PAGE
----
Thursday, November 13, 2008

The Frick Collection

Mistress and Maid, 1666-1667 (Zoomable Image )
I am a museum junkie. I spent three glorious weeks in New York City this summer and went to about a dozen different museums. My favorite museum on this trip was the Frick Collection. I visited it three times as various members of my family floated in and out of the city. The museum is in Mr. Frick’s mansion and it houses only the artwork that Mr. Frick himself collected. He had excellent, consistent taste in art which is very well described in the audio tour. In my humble opinion, his collection rivals any museum’s carefully-curated art exhibition. Visiting the museum is a wonderful experience because the mansion is glorious, it is never very crowder there, and the collection is small and very accessible.
I am a huge Johannes Vermeer fan and this museum has three, count them: three!!! I think there are only about 35 known Vermeers in existence. The Frick beautifully displays its three prize possessions side-by-side in the vestibule in front of the staircase. I was familiar with the two smaller ones because they are often seen in print, but the largest one, named Mistress and Maid, I had never seen before.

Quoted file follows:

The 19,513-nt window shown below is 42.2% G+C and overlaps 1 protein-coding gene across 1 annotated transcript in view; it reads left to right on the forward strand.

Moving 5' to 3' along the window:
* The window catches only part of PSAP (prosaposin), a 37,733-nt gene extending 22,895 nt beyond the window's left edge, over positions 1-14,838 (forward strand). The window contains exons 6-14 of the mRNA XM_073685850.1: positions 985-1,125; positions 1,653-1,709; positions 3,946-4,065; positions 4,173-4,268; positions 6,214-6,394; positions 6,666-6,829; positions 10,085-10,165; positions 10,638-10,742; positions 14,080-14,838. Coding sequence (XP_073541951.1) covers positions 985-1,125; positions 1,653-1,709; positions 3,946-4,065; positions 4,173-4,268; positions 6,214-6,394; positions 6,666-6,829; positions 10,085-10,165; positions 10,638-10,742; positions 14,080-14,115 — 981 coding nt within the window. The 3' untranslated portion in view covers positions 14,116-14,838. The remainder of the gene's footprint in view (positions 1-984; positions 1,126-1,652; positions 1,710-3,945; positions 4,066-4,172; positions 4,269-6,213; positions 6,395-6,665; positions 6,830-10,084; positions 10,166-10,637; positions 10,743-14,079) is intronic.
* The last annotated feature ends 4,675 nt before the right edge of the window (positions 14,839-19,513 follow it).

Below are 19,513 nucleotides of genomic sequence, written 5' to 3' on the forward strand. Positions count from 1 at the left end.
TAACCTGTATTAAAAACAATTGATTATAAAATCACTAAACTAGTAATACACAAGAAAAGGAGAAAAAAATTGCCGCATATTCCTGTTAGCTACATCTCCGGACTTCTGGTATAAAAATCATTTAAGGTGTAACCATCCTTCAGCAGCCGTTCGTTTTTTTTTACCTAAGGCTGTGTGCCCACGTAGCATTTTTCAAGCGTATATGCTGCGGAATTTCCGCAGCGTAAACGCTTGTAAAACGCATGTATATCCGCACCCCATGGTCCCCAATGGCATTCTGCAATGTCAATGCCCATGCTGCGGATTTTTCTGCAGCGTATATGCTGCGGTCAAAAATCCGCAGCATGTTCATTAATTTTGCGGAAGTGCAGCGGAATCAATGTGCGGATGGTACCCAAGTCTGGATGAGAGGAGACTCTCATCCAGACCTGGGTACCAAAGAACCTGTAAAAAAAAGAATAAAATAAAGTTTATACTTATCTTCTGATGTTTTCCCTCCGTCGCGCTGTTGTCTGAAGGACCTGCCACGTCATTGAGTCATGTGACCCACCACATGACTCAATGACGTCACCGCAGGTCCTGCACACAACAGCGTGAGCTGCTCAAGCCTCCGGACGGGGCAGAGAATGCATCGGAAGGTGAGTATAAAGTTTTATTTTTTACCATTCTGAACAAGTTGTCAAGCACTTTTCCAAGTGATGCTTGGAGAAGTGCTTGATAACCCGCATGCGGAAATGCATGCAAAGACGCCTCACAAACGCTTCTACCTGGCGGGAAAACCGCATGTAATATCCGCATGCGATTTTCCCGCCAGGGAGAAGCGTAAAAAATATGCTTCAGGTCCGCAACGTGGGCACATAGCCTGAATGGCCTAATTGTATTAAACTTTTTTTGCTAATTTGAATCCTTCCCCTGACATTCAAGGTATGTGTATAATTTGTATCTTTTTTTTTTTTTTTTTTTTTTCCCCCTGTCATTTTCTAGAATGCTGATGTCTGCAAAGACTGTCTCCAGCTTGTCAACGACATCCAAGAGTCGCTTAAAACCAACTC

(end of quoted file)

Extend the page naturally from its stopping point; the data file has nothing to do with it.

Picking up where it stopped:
It is believed to be unfinished, which added to my enjoyment because there was no background to distract from the portraits. It was Frickin’ gorgeous! Breathtaking – literally!
Here are the two smaller paintings:


There was also a fantastic large painting of St. Francis of Assissi by Giovanni Bellini (c. 1430 - 1516) with beautiful colors:


My family and I had the great fortune of going to Assissi in 2005. It was singularly the most inspirational Italian village we ever visited. This painting sent me sailing back to that glorious day we spent there.

The room that housed this painting also had other interesting portrait choices. Frick seemed to enjoy juxtaposing dark and light portraits painted by the same artist in the same room. In this room, he paired dark and light personalities.

In another room he had a pair of very dark full-length portraits by James Abbott McNeill Whistler (1834 - 1903) on one wall:


and on the opposite wall was a pair of very light pastel-colored full-length portraits also by Whistler:


The contrast was powerful. I heard somewhere that Frick was one of the most hated men in NYC in his day. His choices of art probably reflect his complex personality.

If you’re ever in New York City, make some time to visit the Frick Collection.

9 comments:

Paris Parfait said...

I, too, am a fan of the Frick - and Vermeer! Hope I have time to visit this trip, although it's a quick two days and fairly jam-packed! Thanks for the suggestion.

A Cuban In London said...

Excellent post. I love Vermeer's works and recently there was a controversy surrounding his 'Girl with a Pearl Earring' painting. Apparently it was his daughter who sat for the portrait.

Greetings from London.

Relyn said...

Have you seen Whistler's Peacock Room in DC? It is amazing. I know it would take your breath away.

Jonathan Janson said...

I totally agree with you about the Frick Collection and it seems ironic that when you Google Frick’s full name you come up with a rather ungrateful “was an American industrialist and art patron, once known as "America's most hated man."